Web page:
conviction that a mistake has been committed. Additionally, the evidence produced
at a suppression hearing must be viewed in the light most likely to support the district
United States v. Nichols, 512 F.3d 789, 793 (6th Cir. 2008) (citations and internal quotation marks
omitted). Where credibility is at issue, “the party attacking the judicial officer’s credibility
determination must do more than just allege that the parties told conflicting stories. An effort must
be made to demonstrate why the trial court’s conclusion is clearly erroneous. On appeal all we have
is the cold record, and we accord considerable deference to the credibility findings of the trial court.”
United States v. Cooke, 915 F.2d 250, 252 (6th Cir. 1990).
United States v. Rhodes
Rhodes’ appeal focuses solely on the issue of credibility.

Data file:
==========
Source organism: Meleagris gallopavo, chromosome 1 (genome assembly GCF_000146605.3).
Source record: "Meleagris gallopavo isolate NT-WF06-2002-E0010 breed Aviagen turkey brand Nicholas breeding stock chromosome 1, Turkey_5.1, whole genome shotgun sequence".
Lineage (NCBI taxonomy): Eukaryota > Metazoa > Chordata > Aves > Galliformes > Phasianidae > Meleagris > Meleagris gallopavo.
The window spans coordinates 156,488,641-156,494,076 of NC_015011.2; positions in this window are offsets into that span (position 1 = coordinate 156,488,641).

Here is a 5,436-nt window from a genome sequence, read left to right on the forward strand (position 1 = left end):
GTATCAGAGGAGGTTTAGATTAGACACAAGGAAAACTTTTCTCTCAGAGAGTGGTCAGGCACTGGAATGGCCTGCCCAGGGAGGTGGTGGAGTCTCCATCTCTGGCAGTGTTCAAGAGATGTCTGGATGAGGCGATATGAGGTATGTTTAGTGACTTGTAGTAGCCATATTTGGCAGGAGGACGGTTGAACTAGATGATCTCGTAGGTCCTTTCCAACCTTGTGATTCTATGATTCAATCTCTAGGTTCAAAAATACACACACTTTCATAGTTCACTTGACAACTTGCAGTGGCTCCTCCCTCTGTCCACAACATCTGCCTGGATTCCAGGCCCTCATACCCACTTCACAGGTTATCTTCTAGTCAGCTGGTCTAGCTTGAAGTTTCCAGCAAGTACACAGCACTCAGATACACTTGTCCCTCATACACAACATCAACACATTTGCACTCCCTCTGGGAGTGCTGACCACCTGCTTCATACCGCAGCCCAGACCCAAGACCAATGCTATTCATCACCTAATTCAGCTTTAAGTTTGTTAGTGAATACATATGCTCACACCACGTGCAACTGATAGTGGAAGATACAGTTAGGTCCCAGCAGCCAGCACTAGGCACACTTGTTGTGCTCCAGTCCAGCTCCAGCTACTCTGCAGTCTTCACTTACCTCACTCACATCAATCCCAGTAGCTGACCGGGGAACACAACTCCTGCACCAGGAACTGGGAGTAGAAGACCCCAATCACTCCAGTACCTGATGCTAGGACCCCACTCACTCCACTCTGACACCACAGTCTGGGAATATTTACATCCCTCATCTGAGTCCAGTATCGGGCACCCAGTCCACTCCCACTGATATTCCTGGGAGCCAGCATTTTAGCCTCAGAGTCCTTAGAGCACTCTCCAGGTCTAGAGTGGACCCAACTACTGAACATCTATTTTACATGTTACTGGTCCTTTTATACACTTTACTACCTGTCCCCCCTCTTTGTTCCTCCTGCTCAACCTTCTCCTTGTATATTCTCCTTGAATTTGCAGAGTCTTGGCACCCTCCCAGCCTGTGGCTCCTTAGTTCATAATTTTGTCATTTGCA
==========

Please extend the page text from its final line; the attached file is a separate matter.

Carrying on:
Although Rhodes argues that the district court erred in finding Officer Velez’s version of
events more credible than his in denying the motion to suppress, “[w]here there are two permissible
views of the evidence[,] the district court’s conclusions cannot be clearly erroneous.” United States
v. Sanford, 476 F.3d 391, 394 (6th Cir. 2007) (citations and internal quotation marks omitted). Here,
Rhodes has not demonstrated that the district court’s view of the evidence was impermissible.
While Rhodes asserts that there were inconsistencies in Officer Velez’s testimony, thus raising
questions as to Velez’s credibility and the district court’s view of his testimony, Rhodes identifies
in his brief only one alleged inconsistency.
The testimony Rhodes identifies as inconsistent is at worst ambiguous, and not clearly
inconsistent. Velez testified that after he and Riegel drove by Rhodes, they had to wait for one or
two cars to pass before they could make their turn to head back toward him. On cross-examination,
Velez testified that they did not need to put their lights on after observing Rhodes “because there
were no other cars coming. The cars that were actually coming that had to swerve was [sic] already